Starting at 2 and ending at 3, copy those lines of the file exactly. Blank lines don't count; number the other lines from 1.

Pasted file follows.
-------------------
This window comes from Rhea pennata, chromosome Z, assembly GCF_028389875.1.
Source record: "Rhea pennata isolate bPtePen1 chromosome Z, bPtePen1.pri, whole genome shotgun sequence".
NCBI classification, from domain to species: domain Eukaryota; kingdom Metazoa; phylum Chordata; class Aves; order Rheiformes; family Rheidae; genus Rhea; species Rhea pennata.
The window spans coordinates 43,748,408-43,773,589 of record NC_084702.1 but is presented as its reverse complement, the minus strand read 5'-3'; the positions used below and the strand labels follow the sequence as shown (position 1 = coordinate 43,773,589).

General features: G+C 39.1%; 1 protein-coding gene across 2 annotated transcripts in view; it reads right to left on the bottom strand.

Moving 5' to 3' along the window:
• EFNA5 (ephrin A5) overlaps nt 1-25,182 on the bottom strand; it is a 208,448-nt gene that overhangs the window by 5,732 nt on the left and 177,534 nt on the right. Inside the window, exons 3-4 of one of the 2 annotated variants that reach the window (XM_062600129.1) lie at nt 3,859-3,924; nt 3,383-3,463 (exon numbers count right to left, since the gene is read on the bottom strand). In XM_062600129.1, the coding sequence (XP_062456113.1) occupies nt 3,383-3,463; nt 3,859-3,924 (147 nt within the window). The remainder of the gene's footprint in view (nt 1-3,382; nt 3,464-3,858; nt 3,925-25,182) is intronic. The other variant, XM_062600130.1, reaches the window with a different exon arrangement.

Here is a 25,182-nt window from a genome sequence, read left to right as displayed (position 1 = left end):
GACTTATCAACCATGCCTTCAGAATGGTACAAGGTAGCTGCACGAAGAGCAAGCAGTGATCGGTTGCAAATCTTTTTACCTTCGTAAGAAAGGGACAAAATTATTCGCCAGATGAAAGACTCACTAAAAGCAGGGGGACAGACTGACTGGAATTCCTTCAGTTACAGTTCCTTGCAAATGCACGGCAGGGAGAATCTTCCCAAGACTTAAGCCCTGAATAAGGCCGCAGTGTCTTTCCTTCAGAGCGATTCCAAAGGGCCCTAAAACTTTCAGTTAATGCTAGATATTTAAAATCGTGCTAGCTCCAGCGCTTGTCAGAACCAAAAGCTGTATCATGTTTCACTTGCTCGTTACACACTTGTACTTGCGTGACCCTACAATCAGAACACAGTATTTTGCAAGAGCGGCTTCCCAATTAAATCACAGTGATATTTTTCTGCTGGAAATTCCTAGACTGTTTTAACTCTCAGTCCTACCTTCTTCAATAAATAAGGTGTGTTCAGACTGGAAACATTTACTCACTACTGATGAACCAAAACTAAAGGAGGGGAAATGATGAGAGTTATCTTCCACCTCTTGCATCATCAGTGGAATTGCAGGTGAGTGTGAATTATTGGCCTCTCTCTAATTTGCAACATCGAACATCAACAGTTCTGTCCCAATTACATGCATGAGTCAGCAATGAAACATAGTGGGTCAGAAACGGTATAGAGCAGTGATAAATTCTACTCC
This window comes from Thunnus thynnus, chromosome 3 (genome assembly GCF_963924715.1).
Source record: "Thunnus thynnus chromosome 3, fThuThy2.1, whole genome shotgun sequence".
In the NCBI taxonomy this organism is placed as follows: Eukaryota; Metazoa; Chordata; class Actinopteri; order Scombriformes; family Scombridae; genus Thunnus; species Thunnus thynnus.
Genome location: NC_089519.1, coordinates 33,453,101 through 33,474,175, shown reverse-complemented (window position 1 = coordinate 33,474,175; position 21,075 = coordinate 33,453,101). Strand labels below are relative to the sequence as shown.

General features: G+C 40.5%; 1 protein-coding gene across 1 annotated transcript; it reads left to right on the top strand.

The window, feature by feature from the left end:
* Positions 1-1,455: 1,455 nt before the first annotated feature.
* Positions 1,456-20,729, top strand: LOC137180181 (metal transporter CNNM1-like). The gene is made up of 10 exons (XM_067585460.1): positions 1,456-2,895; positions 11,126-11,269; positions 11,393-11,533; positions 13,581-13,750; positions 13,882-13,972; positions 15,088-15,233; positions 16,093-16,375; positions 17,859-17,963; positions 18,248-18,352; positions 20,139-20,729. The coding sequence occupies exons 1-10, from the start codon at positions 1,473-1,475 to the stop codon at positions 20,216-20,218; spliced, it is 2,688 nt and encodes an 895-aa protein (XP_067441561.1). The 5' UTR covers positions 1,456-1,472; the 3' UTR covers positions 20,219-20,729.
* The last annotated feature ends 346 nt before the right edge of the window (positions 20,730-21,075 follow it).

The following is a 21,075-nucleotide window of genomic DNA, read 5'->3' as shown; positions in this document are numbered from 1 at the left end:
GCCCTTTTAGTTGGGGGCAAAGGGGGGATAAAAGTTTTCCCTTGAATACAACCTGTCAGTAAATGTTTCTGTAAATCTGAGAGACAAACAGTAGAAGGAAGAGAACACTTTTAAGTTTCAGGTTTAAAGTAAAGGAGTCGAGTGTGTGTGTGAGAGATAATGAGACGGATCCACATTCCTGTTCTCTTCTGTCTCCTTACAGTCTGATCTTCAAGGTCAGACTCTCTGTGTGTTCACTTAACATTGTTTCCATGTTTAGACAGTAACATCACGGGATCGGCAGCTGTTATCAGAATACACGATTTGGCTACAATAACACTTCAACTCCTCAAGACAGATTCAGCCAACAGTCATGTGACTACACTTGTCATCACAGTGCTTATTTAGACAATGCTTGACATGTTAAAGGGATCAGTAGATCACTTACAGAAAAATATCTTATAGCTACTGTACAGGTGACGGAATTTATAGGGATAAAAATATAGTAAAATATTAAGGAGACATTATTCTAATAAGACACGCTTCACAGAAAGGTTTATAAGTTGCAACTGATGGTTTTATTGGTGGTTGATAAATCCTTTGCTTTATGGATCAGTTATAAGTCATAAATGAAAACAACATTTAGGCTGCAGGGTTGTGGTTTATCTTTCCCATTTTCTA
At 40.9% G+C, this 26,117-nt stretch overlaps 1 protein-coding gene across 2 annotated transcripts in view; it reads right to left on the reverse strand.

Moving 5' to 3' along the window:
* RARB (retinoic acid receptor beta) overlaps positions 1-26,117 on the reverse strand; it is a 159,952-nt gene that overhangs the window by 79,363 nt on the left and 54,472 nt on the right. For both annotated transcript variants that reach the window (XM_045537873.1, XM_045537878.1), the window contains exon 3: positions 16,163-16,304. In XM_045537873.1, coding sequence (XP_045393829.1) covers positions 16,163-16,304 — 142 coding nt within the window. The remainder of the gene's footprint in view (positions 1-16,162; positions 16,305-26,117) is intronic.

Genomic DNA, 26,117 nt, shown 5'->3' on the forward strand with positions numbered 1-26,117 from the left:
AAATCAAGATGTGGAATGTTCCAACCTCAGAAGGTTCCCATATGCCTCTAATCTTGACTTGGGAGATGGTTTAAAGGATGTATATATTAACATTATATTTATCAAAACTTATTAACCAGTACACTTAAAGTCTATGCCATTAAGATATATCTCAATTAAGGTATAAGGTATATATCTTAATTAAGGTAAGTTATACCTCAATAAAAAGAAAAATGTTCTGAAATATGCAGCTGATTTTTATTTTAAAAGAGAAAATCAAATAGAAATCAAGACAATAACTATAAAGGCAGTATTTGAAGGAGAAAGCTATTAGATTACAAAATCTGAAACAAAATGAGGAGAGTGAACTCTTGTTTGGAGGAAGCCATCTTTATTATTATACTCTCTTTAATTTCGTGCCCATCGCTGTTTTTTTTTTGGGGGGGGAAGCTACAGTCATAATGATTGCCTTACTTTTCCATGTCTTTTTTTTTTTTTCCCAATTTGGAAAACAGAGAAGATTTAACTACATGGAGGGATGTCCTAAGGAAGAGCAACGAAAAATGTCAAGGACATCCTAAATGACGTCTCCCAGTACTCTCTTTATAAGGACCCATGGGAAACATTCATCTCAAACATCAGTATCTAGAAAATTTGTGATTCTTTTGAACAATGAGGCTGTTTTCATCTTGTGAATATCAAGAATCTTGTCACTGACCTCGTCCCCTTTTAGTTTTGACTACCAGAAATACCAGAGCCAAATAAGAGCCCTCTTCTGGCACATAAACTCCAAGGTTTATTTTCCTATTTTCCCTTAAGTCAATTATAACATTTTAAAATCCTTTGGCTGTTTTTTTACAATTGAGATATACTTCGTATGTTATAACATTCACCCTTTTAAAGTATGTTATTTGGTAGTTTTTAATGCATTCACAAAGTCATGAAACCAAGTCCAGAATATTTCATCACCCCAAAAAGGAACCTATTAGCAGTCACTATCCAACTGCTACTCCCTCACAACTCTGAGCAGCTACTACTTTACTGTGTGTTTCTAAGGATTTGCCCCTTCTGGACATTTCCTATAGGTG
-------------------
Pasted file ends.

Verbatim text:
Source record: "Rhea pennata isolate bPtePen1 chromosome Z, bPtePen1.pri, whole genome shotgun sequence".
NCBI classification, from domain to species: domain Eukaryota; kingdom Metazoa; phylum Chordata; class Aves; order Rheiformes; family Rheidae; genus Rhea; species Rhea pennata.